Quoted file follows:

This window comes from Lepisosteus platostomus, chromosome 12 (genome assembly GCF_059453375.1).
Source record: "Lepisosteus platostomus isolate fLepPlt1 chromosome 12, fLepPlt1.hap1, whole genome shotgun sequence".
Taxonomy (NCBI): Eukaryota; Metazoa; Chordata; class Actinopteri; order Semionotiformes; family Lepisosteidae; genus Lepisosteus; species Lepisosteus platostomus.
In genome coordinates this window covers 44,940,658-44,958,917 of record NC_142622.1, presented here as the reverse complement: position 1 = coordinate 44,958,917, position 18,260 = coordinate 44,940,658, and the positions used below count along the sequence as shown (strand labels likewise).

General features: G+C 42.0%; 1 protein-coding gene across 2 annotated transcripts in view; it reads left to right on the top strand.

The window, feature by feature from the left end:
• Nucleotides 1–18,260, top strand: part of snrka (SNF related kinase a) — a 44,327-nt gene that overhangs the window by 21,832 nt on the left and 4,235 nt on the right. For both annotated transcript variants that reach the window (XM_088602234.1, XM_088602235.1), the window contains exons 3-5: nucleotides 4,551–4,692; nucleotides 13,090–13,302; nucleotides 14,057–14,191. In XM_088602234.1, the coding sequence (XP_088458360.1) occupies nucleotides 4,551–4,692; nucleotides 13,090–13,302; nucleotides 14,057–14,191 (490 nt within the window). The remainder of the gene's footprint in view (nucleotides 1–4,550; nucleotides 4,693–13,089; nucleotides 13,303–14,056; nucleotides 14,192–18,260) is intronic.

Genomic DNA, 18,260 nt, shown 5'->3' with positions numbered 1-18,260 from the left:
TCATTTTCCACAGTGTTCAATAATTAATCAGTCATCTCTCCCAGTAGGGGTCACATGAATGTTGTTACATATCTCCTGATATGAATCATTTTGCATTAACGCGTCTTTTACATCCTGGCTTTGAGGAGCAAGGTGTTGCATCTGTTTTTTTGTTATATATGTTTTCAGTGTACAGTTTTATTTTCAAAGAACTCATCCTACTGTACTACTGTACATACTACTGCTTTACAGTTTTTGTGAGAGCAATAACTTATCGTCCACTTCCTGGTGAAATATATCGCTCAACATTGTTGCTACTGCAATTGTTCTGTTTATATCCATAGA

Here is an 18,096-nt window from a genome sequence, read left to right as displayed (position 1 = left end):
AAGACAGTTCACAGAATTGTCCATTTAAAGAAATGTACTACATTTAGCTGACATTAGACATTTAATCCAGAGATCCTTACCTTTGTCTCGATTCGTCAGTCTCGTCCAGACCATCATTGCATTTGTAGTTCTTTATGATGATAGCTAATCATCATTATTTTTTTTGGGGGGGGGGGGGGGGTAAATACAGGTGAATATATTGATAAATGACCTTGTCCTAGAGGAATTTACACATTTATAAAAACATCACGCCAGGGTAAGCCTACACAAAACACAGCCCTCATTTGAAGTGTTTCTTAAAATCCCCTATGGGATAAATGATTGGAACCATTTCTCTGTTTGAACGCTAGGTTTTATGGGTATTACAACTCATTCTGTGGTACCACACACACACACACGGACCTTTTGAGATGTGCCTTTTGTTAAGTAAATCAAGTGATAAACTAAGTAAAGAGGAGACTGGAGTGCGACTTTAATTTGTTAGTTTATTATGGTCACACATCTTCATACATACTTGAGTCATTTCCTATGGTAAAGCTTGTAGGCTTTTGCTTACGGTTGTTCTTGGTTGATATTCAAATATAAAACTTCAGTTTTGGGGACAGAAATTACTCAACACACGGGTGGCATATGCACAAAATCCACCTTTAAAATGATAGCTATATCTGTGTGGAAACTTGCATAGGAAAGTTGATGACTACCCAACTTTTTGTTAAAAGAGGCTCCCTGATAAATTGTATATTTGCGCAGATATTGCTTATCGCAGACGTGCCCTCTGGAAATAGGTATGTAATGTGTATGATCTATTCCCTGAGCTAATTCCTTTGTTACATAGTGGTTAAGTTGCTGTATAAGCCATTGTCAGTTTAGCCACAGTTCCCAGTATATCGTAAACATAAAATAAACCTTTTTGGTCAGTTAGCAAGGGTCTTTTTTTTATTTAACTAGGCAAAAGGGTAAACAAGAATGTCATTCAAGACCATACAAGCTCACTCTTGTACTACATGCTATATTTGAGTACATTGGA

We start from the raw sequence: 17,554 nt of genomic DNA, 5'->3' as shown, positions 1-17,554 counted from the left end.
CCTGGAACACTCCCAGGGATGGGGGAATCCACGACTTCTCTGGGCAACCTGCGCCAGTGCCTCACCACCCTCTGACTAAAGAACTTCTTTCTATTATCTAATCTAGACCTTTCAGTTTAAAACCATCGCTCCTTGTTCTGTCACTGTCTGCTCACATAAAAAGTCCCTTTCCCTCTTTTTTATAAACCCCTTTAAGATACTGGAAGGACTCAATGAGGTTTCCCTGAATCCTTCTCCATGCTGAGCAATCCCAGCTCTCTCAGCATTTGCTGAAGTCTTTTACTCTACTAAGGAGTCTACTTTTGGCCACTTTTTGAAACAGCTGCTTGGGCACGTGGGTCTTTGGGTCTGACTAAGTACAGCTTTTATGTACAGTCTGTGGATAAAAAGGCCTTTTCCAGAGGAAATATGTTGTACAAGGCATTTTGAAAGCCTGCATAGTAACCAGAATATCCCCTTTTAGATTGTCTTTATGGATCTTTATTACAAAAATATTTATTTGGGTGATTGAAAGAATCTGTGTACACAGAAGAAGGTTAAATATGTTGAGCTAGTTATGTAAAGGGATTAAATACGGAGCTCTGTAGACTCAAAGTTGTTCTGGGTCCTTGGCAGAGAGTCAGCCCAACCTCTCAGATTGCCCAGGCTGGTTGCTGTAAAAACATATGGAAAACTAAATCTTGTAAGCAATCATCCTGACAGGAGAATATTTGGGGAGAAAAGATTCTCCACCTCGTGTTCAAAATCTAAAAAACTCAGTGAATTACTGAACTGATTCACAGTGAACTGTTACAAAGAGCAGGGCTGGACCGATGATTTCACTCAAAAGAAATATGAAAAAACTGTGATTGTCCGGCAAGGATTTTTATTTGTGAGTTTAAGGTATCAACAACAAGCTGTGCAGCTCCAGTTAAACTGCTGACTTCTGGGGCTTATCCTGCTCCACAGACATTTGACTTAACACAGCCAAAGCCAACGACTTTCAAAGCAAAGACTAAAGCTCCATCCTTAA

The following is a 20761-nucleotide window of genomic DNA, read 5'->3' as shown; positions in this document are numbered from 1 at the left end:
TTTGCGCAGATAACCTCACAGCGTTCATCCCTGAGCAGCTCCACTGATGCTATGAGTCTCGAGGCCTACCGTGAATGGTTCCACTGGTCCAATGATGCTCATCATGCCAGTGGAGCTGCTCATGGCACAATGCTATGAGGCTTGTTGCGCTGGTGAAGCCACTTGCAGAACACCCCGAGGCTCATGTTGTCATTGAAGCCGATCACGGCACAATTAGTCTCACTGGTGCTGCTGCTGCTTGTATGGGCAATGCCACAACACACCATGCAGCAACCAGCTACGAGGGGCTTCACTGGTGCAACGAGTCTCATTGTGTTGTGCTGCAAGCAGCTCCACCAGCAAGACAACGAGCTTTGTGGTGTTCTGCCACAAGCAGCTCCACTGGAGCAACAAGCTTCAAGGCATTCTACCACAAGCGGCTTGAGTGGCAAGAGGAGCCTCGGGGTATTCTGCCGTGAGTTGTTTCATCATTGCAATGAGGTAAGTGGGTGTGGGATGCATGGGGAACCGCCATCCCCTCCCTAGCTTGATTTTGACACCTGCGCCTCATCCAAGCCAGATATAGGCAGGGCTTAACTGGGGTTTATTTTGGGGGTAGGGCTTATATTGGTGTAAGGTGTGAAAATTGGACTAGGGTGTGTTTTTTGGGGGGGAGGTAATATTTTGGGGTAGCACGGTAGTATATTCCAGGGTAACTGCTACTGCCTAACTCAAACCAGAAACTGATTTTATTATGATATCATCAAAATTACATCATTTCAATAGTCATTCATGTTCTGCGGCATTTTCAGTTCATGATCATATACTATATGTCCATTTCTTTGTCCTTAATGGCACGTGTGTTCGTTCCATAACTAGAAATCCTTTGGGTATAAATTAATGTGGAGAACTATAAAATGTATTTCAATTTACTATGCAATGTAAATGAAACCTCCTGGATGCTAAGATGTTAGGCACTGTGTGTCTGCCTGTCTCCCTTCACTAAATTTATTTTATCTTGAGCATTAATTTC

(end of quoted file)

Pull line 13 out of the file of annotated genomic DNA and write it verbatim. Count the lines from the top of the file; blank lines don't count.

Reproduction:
CCTGGAACACTCCCAGGGATGGGGGAATCCACGACTTCTCTGGGCAACCTGCGCCAGTGCCTCACCACCCTCTGACTAAAGAACTTCTTTCTATTATCTAATCTAGACCTTTCAGTTTAAAACCATCGCTCCTTGTTCTGTCACTGTCTGCTCACATAAAAAGTCCCTTTCCCTCTTTTTTATAAACCCCTTTAAGATACTGGAAGGACTCAATGAGGTTTCCCTGAATCCTTCTCCATGCTGAGCAATCCCAGCTCTCTCAGCATTTGCTGAAGTCTTTTACTCTACTAAGGAGTCTACTTTTGGCCACTTTTTGAAACAGCTGCTTGGGCACGTGGGTCTTTGGGTCTGACTAAGTACAGCTTTTATGTACAGTCTGTGGATAAAAAGGCCTTTTCCAGAGGAAATATGTTGTACAAGGCATTTTGAAAGCCTGCATAGTAACCAGAATATCCCCTTTTAGATTGTCTTTATGGATCTTTATTACAAAAATATTTATTTGGGTGATTGAAAGAATCTGTGTACACAGAAGAAGGTTAAATATGTTGAGCTAGTTATGTAAAGGGATTAAATACGGAGCTCTGTAGACTCAAAGTTGTTCTGGGTCCTTGGCAGAGAGTCAGCCCAACCTCTCAGATTGCCCAGGCTGGTTGCTGTAAAAACATATGGAAAACTAAATCTTGTAAGCAATCATCCTGACAGGAGAATATTTGGGGAGAAAAGATTCTCCACCTCGTGTTCAAAATCTAAAAAACTCAGTGAATTACTGAACTGATTCACAGTGAACTGTTACAAAGAGCAGGGCTGGACCGATGATTTCACTCAAAAGAAATATGAAAAAACTGTGATTGTCCGGCAAGGATTTTTATTTGTGAGTTTAAGGTATCAACAACAAGCTGTGCAGCTCCAGTTAAACTGCTGACTTCTGGGGCTTATCCTGCTCCACAGACATTTGACTTAACACAGCCAAAGCCAACGACTTTCAAAGCAAAGACTAAAGCTCCATCCTTAA